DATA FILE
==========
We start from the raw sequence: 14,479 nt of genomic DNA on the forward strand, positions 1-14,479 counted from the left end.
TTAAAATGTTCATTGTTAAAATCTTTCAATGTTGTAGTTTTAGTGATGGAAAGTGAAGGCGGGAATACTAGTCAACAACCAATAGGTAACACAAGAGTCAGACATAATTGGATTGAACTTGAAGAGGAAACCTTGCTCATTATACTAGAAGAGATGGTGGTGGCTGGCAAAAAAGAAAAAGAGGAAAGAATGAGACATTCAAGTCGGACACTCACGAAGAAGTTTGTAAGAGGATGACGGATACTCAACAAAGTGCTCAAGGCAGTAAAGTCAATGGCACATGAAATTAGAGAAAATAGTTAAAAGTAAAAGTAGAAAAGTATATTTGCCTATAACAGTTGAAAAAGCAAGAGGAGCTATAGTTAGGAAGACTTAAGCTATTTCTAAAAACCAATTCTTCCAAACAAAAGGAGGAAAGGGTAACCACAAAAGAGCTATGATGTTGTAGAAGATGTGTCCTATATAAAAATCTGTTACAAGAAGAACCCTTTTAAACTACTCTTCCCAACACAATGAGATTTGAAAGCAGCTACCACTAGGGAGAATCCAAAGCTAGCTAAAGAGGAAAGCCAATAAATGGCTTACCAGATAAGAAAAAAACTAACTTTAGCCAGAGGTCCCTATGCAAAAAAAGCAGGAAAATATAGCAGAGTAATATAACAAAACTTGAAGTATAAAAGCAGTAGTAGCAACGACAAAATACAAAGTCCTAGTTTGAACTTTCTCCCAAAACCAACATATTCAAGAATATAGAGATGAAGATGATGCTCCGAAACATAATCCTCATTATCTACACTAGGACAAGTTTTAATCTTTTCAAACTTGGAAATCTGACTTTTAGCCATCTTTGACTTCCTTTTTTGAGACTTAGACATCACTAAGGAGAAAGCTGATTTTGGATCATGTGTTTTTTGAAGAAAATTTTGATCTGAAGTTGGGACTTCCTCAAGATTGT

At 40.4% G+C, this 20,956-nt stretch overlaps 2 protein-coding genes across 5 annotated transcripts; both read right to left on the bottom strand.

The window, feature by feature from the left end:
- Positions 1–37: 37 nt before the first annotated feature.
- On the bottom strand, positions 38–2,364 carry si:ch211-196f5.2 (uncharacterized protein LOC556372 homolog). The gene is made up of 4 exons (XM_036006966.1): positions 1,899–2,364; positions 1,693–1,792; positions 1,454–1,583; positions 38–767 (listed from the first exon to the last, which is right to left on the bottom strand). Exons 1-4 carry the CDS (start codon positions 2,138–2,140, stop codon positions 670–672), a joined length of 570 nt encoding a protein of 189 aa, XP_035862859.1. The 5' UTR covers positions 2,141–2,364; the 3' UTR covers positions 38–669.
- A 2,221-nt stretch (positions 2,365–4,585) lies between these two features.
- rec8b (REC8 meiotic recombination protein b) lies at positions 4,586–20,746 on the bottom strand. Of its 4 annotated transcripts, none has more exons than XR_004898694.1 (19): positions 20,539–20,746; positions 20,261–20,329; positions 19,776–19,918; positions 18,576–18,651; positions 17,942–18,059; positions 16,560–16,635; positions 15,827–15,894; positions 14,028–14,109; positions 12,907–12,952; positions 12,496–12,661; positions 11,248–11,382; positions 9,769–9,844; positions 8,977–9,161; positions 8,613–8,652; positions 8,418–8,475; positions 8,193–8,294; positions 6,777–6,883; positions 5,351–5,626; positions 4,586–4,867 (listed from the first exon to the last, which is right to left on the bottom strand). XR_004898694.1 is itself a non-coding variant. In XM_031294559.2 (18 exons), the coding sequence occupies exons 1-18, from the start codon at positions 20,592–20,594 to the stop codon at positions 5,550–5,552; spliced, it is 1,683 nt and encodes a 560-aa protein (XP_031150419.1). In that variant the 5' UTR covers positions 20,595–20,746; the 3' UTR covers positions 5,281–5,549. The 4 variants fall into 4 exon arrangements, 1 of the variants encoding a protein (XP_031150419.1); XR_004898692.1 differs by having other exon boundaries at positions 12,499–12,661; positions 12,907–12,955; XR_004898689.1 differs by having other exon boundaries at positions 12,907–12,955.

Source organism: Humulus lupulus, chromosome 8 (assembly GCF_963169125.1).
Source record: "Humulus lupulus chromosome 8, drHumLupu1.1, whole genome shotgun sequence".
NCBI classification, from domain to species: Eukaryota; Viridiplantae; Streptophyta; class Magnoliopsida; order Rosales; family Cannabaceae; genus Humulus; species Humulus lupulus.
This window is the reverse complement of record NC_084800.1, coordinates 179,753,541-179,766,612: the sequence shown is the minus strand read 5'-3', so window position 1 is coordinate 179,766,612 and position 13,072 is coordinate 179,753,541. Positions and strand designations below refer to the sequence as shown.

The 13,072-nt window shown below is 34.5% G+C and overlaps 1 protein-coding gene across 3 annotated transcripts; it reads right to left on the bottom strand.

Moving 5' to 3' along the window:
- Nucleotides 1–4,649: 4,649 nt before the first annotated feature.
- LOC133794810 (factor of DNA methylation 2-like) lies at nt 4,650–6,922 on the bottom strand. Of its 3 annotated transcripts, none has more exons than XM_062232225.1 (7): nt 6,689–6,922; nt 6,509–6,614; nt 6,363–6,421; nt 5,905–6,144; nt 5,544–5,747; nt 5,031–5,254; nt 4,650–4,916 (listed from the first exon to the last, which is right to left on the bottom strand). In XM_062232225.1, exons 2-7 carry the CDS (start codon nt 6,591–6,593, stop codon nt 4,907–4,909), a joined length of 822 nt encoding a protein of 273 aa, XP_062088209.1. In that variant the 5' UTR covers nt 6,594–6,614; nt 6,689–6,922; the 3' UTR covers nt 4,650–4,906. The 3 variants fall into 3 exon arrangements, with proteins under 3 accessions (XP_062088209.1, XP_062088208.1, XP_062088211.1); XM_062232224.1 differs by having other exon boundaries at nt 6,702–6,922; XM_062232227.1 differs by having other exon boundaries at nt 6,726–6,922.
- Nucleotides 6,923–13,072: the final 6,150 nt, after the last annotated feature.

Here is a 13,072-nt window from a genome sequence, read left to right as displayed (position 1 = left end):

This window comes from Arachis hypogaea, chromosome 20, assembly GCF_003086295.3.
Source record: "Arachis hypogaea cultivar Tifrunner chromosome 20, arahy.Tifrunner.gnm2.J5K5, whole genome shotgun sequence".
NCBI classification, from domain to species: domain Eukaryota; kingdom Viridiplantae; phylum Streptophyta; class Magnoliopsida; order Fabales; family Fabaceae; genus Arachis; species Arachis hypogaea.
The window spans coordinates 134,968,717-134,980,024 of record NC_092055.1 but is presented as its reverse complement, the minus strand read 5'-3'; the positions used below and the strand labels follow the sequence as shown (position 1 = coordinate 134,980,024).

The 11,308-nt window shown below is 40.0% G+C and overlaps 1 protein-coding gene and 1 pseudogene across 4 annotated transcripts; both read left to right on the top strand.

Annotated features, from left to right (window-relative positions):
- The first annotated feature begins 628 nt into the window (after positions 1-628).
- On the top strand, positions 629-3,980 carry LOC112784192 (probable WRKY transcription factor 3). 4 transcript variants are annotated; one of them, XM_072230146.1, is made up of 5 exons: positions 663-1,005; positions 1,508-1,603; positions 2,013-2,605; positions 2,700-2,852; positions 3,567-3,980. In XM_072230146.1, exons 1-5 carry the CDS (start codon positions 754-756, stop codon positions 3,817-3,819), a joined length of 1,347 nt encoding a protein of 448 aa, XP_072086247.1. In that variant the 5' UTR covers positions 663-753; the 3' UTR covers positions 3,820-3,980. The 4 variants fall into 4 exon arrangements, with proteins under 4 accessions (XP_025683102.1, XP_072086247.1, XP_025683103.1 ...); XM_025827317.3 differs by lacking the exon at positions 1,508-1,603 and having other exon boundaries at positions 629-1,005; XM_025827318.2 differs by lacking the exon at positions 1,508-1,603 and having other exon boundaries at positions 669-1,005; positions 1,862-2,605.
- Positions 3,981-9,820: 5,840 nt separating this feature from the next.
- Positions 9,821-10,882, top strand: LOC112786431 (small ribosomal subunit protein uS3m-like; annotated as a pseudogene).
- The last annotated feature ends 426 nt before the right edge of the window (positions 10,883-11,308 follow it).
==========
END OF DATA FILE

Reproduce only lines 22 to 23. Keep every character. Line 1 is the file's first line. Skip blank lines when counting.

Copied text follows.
The window spans coordinates 134,968,717-134,980,024 of record NC_092055.1 but is presented as its reverse complement, the minus strand read 5'-3'; the positions used below and the strand labels follow the sequence as shown (position 1 = coordinate 134,980,024).

The 11,308-nt window shown below is 40.0% G+C and overlaps 1 protein-coding gene and 1 pseudogene across 4 annotated transcripts; both read left to right on the top strand.